“I make no conscious effort to be tough, or hard-boiled, or grim,” Cain once noted of his own writing, “or any of the things I am usually called. I merely try to write as the character would write, and I never forget that the average man, from the fields, the streets, the bars, the offices, and even the gutters of his country, has acquired a vividness of speech that goes beyond anything I could invent, and that if I stick to this heritage, this logos of the American countryside, I shall attain a maximum of effectiveness with very little effort.” In 1941, Cain published his fourth novel, “Mildred Pierce,” a book that has such an aesthetic at its heart. The story of a divorcee in Depression-era Glendale, it was filmed in 1945 with Joan Crawford; this weekend, HBO debuts a new five-part adaptation with Kate Winslet in the title role. To read “Mildred Pierce” now is to experience a double vision, in which we confront both how much and how little things have changed.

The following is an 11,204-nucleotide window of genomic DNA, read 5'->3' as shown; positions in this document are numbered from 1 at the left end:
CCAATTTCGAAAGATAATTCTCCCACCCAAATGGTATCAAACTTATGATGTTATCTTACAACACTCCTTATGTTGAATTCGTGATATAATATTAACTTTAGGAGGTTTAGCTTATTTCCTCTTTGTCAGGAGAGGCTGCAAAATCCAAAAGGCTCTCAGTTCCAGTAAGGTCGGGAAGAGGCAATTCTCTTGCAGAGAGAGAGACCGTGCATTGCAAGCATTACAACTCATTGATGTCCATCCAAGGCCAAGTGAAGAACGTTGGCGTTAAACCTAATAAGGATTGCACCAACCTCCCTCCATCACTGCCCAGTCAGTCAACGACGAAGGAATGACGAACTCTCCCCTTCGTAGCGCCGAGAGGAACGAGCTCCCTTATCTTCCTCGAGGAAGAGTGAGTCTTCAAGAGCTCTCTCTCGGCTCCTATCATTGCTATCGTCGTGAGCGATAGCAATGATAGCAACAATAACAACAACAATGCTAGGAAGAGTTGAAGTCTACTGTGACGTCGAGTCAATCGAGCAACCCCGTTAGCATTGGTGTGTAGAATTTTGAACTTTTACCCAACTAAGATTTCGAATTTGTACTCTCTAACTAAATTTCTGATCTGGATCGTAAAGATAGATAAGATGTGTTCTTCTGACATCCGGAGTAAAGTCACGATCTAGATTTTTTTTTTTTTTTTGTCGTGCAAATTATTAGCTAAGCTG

more from David L. Ulin at the LAT here.